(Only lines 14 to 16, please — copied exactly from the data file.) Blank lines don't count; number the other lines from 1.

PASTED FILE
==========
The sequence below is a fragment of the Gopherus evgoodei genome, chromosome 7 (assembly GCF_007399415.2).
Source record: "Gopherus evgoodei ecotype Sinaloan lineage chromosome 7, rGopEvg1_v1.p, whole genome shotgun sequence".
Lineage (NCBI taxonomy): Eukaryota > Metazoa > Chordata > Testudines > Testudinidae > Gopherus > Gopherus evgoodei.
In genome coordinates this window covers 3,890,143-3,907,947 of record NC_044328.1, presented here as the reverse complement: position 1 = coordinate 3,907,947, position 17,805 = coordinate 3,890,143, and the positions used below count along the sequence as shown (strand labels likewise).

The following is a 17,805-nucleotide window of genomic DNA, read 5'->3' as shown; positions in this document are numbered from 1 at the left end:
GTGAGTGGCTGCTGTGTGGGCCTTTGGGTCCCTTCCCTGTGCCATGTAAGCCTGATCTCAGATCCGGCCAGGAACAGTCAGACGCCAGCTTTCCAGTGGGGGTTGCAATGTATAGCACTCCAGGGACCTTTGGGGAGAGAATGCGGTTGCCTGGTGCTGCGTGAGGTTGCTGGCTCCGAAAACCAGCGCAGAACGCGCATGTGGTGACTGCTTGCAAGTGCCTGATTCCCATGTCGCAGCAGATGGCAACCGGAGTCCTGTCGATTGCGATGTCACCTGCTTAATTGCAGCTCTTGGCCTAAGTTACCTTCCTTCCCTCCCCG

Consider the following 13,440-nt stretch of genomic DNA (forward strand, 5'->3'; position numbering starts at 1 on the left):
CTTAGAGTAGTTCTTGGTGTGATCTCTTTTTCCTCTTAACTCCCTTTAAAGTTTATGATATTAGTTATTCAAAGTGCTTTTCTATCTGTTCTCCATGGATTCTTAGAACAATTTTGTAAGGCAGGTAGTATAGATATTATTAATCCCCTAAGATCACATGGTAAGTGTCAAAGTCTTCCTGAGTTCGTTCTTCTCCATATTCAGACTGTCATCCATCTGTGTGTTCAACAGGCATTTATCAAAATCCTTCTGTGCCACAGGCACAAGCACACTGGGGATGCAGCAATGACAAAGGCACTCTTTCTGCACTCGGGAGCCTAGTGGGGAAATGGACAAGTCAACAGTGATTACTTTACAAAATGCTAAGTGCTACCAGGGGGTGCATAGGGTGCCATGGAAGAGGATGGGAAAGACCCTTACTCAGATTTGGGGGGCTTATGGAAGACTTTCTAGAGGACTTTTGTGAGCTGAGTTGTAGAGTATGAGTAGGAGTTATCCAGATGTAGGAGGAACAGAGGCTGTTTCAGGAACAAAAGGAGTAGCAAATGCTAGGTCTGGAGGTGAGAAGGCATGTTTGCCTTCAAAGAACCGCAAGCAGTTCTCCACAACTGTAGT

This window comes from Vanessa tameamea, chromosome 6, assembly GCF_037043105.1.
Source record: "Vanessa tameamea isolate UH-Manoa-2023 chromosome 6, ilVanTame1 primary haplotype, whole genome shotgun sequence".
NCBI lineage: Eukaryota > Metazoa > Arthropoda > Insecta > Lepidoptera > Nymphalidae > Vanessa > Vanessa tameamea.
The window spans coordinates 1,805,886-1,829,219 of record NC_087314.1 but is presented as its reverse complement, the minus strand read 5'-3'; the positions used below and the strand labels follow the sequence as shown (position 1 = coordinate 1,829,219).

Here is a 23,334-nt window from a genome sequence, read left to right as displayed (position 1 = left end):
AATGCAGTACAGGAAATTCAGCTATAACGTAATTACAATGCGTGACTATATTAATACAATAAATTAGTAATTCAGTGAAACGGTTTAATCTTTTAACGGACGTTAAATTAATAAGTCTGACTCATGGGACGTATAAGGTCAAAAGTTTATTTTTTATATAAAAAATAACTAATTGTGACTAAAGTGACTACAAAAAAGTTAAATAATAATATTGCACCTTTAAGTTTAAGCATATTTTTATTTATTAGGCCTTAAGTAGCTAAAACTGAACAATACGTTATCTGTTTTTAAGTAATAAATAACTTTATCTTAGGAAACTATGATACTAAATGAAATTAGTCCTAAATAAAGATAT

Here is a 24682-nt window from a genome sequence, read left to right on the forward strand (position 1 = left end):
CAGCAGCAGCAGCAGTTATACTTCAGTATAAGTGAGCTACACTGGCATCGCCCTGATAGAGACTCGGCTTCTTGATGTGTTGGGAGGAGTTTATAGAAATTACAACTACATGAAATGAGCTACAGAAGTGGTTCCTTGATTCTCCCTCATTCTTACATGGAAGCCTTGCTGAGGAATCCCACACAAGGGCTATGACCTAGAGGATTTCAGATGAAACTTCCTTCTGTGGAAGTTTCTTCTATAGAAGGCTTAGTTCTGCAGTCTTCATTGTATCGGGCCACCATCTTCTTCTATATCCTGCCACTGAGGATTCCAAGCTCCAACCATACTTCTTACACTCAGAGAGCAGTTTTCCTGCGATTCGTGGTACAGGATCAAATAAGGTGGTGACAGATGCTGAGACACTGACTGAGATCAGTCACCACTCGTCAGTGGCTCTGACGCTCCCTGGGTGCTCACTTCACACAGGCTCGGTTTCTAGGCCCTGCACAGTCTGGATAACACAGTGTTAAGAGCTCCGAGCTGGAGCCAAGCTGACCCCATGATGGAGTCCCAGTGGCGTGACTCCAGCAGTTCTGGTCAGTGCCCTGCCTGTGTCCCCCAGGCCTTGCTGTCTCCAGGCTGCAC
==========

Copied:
AATGCAGTACAGGAAATTCAGCTATAACGTAATTACAATGCGTGACTATATTAATACAATAAATTAGTAATTCAGTGAAACGGTTTAATCTTTTAACGGACGTTAAATTAATAAGTCTGACTCATGGGACGTATAAGGTCAAAAGTTTATTTTTTATATAAAAAATAACTAATTGTGACTAAAGTGACTACAAAAAAGTTAAATAATAATATTGCACCTTTAAGTTTAAGCATATTTTTATTTATTAGGCCTTAAGTAGCTAAAACTGAACAATACGTTATCTGTTTTTAAGTAATAAATAACTTTATCTTAGGAAACTATGATACTAAATGAAATTAGTCCTAAATAAAGATAT

Here is a 24682-nt window from a genome sequence, read left to right on the forward strand (position 1 = left end):
CAGCAGCAGCAGCAGTTATACTTCAGTATAAGTGAGCTACACTGGCATCGCCCTGATAGAGACTCGGCTTCTTGATGTGTTGGGAGGAGTTTATAGAAATTACAACTACATGAAATGAGCTACAGAAGTGGTTCCTTGATTCTCCCTCATTCTTACATGGAAGCCTTGCTGAGGAATCCCACACAAGGGCTATGACCTAGAGGATTTCAGATGAAACTTCCTTCTGTGGAAGTTTCTTCTATAGAAGGCTTAGTTCTGCAGTCTTCATTGTATCGGGCCACCATCTTCTTCTATATCCTGCCACTGAGGATTCCAAGCTCCAACCATACTTCTTACACTCAGAGAGCAGTTTTCCTGCGATTCGTGGTACAGGATCAAATAAGGTGGTGACAGATGCTGAGACACTGACTGAGATCAGTCACCACTCGTCAGTGGCTCTGACGCTCCCTGGGTGCTCACTTCACACAGGCTCGGTTTCTAGGCCCTGCACAGTCTGGATAACACAGTGTTAAGAGCTCCGAGCTGGAGCCAAGCTGACCCCATGATGGAGTCCCAGTGGCGTGACTCCAGCAGTTCTGGTCAGTGCCCTGCCTGTGTCCCCCAGGCCTTGCTGTCTCCAGGCTGCAC